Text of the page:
[0004] However, this form of event is generally difficult to organise and run due the safety requirements surrounding the use of firearms. In particular, the event needs to be held in a closed environment to prevent stray bullets injuring spectators and competitors. Furthermore, in some countries such as the UK, firearms are illegal, and it is therefore impossible to train or hold such an event in these countries.

[0005] A number of optical shooting systems have previously been proposed. However, many of these are either unable to operate during normal daylight conditions, or utilise a laser which is powerful enough to damage the naked eye. Accordingly, neither of these type of system is suitable for use in Biathlon events, which require a system that will operate safely during daylight hours.

[0006] Furthermore, as Biathlon is a skill testing event, it is important to ensure that the optical shooting system is able to simulate operation of a firearm, which is not currently achieved by prior art systems.

[0007] 2. Summary of the Present Invention

[0008] In a first broad form the present invention provides, a controller adapted to control a target shooting system for use in an event, the target shooting system including shooting components adapted to simulate shots by emitting radiation having a predetermined frequency, and one or more target systems, each target system being adapted to determine a hit if the radiation impinges on the detector, and determine score data based on the number of bits for a predetermined number of shots, the controller including:

[0009] a) A communications port for communicating with the target system(s) via a communications network;

[0010] b) A display;

[0011] c) A processor, the processor being adapted to:

[0012] i) Receive identity data representing the identity of individuals competing in the event;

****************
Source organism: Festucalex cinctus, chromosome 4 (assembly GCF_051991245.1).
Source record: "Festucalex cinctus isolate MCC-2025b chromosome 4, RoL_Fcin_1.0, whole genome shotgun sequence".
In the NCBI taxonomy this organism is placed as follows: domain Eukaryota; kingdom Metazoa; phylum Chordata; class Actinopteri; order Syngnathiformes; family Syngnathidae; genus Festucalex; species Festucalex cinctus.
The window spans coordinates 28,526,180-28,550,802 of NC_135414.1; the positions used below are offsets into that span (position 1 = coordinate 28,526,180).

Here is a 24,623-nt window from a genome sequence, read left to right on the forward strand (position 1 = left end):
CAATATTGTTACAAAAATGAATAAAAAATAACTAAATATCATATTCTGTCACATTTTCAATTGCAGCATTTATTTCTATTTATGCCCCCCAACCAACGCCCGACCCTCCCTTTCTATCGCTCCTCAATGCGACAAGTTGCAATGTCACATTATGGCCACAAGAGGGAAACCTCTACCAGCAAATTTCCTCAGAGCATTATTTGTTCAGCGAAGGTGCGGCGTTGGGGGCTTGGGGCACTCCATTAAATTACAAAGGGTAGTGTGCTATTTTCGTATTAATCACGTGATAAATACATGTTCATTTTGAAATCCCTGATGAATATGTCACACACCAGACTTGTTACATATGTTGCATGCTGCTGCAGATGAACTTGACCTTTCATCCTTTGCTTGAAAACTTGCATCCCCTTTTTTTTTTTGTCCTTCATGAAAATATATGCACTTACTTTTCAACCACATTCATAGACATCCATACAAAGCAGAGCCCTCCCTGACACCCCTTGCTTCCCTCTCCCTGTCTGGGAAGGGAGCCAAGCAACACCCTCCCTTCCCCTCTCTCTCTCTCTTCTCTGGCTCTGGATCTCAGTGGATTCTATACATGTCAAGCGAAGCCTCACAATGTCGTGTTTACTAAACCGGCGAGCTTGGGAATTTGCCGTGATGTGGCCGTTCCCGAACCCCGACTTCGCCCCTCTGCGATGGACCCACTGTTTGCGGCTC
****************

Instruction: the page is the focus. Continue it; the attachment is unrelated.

[0013] ii) Receive timing data representing the time taken by each individual in shooting and/or traversing a course including one or more circuits. p2 iii) Obtain at least the score data from the targets,

[0014] iv) Determine results of the event based on the score data, the timing data and the identity data; and,

[0015] v) Display the results on the display;

[0016] The processor can be further adapted to generate a starting sequence, the starting sequence being used by the user to start the event. This can be arranged to cause the individuals to start the event in a particular sequence for example, thereby aiding the co-ordination of the event.

[0017] The controller usually further includes an input for manually inputting data. This allows a user, such as an event manager, to enter additional data into the controller. This data can be used by the controller to achieve additional functions.

[0018] Thus, for example, the processor can be adapted to operate in a manual mode in which the identity data and the timing data is received via the input.

[0019] Furthermore, when the controller is coupled to more than one target system, the processor can be adapted to receive target data via the input, the target data representing the target system used by each individual. This allows the processor to determine the results based on the target data.